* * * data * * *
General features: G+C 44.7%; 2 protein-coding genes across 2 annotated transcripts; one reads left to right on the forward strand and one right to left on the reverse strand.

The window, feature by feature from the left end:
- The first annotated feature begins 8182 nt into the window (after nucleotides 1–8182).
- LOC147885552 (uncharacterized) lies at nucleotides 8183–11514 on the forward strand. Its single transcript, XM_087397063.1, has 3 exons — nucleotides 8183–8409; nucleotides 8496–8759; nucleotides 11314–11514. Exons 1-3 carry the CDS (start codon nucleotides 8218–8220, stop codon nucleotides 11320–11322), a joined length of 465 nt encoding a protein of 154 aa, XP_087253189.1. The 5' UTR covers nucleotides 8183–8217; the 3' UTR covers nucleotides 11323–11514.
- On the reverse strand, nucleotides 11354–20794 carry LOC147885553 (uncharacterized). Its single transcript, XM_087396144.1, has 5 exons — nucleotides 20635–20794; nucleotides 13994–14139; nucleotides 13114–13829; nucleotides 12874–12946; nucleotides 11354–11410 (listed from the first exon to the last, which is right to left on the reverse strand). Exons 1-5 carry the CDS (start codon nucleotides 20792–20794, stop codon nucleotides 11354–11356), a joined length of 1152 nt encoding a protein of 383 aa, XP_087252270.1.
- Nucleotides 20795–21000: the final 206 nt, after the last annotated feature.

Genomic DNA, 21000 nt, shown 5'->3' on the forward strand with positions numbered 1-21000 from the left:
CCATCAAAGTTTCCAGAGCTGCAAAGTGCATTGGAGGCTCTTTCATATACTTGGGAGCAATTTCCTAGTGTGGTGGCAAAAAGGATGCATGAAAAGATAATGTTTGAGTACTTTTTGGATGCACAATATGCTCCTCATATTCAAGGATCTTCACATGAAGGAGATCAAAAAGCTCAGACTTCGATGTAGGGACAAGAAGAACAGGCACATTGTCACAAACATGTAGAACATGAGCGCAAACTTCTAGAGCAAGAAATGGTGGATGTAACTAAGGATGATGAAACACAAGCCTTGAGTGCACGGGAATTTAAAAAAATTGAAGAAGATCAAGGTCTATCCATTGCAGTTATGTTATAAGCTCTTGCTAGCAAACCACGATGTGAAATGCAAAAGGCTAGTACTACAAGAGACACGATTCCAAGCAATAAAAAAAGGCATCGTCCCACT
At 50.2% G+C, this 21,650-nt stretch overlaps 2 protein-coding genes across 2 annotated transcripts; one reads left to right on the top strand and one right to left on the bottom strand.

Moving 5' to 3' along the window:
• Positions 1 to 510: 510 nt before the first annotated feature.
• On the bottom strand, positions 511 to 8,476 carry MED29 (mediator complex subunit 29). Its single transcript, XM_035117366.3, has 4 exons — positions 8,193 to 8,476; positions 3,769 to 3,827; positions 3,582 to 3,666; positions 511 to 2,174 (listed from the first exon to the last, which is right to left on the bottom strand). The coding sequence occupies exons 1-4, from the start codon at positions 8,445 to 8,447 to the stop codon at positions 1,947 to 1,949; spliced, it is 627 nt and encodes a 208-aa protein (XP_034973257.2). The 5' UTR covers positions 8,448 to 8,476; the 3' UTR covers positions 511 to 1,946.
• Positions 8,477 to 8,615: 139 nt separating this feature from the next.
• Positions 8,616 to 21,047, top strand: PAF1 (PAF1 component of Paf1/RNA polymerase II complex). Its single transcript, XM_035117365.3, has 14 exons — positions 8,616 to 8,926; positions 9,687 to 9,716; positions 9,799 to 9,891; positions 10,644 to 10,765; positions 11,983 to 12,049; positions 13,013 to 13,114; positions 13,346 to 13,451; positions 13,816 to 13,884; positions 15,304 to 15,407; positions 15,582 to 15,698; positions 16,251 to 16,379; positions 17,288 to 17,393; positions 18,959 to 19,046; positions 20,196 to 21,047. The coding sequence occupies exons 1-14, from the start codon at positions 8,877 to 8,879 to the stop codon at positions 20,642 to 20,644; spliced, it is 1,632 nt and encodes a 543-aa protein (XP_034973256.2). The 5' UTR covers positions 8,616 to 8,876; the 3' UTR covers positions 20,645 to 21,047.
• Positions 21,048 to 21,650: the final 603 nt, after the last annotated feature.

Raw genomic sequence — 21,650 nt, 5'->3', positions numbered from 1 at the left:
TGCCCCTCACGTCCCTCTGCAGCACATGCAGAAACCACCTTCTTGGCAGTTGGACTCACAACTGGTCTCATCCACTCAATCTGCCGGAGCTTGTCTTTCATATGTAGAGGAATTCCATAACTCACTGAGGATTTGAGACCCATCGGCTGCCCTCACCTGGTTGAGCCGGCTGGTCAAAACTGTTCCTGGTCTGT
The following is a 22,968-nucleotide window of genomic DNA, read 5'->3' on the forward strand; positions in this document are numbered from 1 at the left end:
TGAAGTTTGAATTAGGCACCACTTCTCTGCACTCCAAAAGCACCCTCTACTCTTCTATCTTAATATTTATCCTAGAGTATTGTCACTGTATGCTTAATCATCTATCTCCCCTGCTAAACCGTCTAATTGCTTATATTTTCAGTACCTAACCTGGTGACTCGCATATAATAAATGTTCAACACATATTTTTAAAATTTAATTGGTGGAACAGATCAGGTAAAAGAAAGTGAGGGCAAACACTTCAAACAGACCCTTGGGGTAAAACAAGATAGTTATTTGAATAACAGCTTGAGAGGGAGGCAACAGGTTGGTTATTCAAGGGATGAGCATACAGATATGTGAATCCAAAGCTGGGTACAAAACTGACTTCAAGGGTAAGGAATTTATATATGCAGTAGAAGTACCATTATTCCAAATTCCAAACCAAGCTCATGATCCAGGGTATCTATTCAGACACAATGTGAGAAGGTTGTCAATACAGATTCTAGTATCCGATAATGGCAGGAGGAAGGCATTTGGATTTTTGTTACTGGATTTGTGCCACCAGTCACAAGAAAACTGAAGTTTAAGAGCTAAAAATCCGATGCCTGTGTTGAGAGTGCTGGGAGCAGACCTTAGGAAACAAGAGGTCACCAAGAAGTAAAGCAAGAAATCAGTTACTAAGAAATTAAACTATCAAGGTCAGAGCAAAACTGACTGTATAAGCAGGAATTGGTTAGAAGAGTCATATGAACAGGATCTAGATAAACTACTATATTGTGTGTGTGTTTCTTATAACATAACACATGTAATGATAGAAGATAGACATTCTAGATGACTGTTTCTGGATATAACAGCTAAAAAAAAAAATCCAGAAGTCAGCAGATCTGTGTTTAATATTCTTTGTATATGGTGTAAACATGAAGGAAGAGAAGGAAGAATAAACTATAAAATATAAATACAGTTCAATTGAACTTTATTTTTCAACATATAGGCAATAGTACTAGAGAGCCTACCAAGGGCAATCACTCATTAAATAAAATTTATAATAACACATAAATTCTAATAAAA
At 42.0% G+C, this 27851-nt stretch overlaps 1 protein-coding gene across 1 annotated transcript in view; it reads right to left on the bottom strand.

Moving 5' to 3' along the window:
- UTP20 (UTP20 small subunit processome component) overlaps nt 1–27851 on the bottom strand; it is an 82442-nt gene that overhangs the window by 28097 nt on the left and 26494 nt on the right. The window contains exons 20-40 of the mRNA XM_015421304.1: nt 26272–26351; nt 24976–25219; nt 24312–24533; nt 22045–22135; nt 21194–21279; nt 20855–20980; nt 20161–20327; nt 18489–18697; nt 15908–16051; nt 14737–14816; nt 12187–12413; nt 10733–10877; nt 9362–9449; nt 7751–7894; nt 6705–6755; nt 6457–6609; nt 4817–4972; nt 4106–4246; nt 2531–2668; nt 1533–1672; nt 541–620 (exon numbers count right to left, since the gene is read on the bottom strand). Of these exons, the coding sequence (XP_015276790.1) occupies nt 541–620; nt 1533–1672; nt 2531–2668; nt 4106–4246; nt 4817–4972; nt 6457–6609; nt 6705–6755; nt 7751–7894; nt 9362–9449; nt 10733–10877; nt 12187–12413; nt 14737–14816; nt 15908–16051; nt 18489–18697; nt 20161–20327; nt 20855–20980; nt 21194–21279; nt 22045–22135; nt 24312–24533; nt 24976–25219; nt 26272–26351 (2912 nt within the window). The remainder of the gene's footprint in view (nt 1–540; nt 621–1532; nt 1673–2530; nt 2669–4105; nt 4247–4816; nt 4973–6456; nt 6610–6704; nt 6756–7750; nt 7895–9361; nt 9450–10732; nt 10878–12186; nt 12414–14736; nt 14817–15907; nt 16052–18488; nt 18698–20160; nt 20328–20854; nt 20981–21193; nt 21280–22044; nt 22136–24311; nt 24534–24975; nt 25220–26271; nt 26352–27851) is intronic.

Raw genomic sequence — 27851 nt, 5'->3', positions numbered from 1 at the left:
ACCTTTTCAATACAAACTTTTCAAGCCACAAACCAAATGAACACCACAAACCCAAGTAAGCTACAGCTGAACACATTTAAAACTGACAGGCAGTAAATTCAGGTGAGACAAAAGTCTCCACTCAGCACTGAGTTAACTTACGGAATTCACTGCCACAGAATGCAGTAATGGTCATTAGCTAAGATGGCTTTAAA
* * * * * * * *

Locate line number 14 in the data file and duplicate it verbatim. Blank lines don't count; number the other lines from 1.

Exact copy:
• Positions 8,616 to 21,047, top strand: PAF1 (PAF1 component of Paf1/RNA polymerase II complex). Its single transcript, XM_035117365.3, has 14 exons — positions 8,616 to 8,926; positions 9,687 to 9,716; positions 9,799 to 9,891; positions 10,644 to 10,765; positions 11,983 to 12,049; positions 13,013 to 13,114; positions 13,346 to 13,451; positions 13,816 to 13,884; positions 15,304 to 15,407; positions 15,582 to 15,698; positions 16,251 to 16,379; positions 17,288 to 17,393; positions 18,959 to 19,046; positions 20,196 to 21,047. The coding sequence occupies exons 1-14, from the start codon at positions 8,877 to 8,879 to the stop codon at positions 20,642 to 20,644; spliced, it is 1,632 nt and encodes a 543-aa protein (XP_034973256.2). The 5' UTR covers positions 8,616 to 8,876; the 3' UTR covers positions 20,645 to 21,047.